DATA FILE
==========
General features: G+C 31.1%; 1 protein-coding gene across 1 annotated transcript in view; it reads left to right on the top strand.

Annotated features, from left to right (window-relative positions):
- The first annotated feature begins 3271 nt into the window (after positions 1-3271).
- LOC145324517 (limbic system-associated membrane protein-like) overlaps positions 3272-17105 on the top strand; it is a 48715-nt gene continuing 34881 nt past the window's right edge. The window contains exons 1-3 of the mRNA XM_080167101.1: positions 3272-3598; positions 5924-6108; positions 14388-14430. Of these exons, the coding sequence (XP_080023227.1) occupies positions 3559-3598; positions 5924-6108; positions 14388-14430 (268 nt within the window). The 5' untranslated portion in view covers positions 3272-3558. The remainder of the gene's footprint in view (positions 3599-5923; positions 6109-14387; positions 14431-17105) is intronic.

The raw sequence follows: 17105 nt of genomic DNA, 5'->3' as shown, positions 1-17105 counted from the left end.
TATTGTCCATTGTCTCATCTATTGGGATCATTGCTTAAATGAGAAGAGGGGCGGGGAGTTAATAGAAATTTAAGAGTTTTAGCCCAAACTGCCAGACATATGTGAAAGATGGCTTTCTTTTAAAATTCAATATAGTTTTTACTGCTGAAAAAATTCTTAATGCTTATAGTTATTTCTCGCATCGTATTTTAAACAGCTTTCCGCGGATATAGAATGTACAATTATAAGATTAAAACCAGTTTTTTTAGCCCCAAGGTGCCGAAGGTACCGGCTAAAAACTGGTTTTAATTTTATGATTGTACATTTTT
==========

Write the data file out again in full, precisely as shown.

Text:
General features: G+C 31.1%; 1 protein-coding gene across 1 annotated transcript in view; it reads left to right on the top strand.

Annotated features, from left to right (window-relative positions):
- The first annotated feature begins 3271 nt into the window (after positions 1-3271).
- LOC145324517 (limbic system-associated membrane protein-like) overlaps positions 3272-17105 on the top strand; it is a 48715-nt gene continuing 34881 nt past the window's right edge. The window contains exons 1-3 of the mRNA XM_080167101.1: positions 3272-3598; positions 5924-6108; positions 14388-14430. Of these exons, the coding sequence (XP_080023227.1) occupies positions 3559-3598; positions 5924-6108; positions 14388-14430 (268 nt within the window). The 5' untranslated portion in view covers positions 3272-3558. The remainder of the gene's footprint in view (positions 3599-5923; positions 6109-14387; positions 14431-17105) is intronic.

The raw sequence follows: 17105 nt of genomic DNA, 5'->3' as shown, positions 1-17105 counted from the left end.
TATTGTCCATTGTCTCATCTATTGGGATCATTGCTTAAATGAGAAGAGGGGCGGGGAGTTAATAGAAATTTAAGAGTTTTAGCCCAAACTGCCAGACATATGTGAAAGATGGCTTTCTTTTAAAATTCAATATAGTTTTTACTGCTGAAAAAATTCTTAATGCTTATAGTTATTTCTCGCATCGTATTTTAAACAGCTTTCCGCGGATATAGAATGTACAATTATAAGATTAAAACCAGTTTTTTTAGCCCCAAGGTGCCGAAGGTACCGGCTAAAAACTGGTTTTAATTTTATGATTGTACATTTTT